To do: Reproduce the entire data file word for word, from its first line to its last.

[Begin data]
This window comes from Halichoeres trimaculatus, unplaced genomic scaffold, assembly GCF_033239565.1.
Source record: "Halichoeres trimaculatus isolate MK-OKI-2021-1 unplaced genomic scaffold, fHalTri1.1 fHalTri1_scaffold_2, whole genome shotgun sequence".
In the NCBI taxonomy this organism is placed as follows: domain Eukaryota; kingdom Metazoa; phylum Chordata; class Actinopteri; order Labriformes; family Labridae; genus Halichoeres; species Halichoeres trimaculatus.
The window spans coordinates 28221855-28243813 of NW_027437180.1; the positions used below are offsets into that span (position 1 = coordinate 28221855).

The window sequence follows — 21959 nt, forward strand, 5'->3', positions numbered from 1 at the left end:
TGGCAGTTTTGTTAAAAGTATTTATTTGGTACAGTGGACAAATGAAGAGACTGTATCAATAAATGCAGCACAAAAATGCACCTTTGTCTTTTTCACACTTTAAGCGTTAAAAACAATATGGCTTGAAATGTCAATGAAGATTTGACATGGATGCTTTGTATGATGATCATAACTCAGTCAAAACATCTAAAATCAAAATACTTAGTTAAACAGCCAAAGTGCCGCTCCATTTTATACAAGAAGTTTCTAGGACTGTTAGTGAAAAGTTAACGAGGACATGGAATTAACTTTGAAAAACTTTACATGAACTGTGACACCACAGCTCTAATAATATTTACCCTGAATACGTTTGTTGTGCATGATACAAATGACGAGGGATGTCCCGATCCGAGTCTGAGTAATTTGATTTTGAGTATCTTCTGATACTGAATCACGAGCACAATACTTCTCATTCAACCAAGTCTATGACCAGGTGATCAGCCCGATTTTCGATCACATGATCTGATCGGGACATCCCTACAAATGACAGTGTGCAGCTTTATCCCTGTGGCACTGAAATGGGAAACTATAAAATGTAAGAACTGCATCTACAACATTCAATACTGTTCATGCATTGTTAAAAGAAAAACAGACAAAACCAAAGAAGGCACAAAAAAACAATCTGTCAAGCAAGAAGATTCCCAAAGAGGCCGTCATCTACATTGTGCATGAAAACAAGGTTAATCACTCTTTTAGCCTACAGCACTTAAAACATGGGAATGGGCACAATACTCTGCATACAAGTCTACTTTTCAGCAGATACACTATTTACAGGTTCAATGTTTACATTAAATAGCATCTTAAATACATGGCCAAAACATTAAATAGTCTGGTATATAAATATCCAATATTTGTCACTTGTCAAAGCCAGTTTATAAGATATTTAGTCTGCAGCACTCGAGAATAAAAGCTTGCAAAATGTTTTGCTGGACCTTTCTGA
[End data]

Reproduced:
This window comes from Halichoeres trimaculatus, unplaced genomic scaffold, assembly GCF_033239565.1.
Source record: "Halichoeres trimaculatus isolate MK-OKI-2021-1 unplaced genomic scaffold, fHalTri1.1 fHalTri1_scaffold_2, whole genome shotgun sequence".
In the NCBI taxonomy this organism is placed as follows: domain Eukaryota; kingdom Metazoa; phylum Chordata; class Actinopteri; order Labriformes; family Labridae; genus Halichoeres; species Halichoeres trimaculatus.
The window spans coordinates 28221855-28243813 of NW_027437180.1; the positions used below are offsets into that span (position 1 = coordinate 28221855).

The window sequence follows — 21959 nt, forward strand, 5'->3', positions numbered from 1 at the left end:
TGGCAGTTTTGTTAAAAGTATTTATTTGGTACAGTGGACAAATGAAGAGACTGTATCAATAAATGCAGCACAAAAATGCACCTTTGTCTTTTTCACACTTTAAGCGTTAAAAACAATATGGCTTGAAATGTCAATGAAGATTTGACATGGATGCTTTGTATGATGATCATAACTCAGTCAAAACATCTAAAATCAAAATACTTAGTTAAACAGCCAAAGTGCCGCTCCATTTTATACAAGAAGTTTCTAGGACTGTTAGTGAAAAGTTAACGAGGACATGGAATTAACTTTGAAAAACTTTACATGAACTGTGACACCACAGCTCTAATAATATTTACCCTGAATACGTTTGTTGTGCATGATACAAATGACGAGGGATGTCCCGATCCGAGTCTGAGTAATTTGATTTTGAGTATCTTCTGATACTGAATCACGAGCACAATACTTCTCATTCAACCAAGTCTATGACCAGGTGATCAGCCCGATTTTCGATCACATGATCTGATCGGGACATCCCTACAAATGACAGTGTGCAGCTTTATCCCTGTGGCACTGAAATGGGAAACTATAAAATGTAAGAACTGCATCTACAACATTCAATACTGTTCATGCATTGTTAAAAGAAAAACAGACAAAACCAAAGAAGGCACAAAAAAACAATCTGTCAAGCAAGAAGATTCCCAAAGAGGCCGTCATCTACATTGTGCATGAAAACAAGGTTAATCACTCTTTTAGCCTACAGCACTTAAAACATGGGAATGGGCACAATACTCTGCATACAAGTCTACTTTTCAGCAGATACACTATTTACAGGTTCAATGTTTACATTAAATAGCATCTTAAATACATGGCCAAAACATTAAATAGTCTGGTATATAAATATCCAATATTTGTCACTTGTCAAAGCCAGTTTATAAGATATTTAGTCTGCAGCACTCGAGAATAAAAGCTTGCAAAATGTTTTGCTGGACCTTTCTGA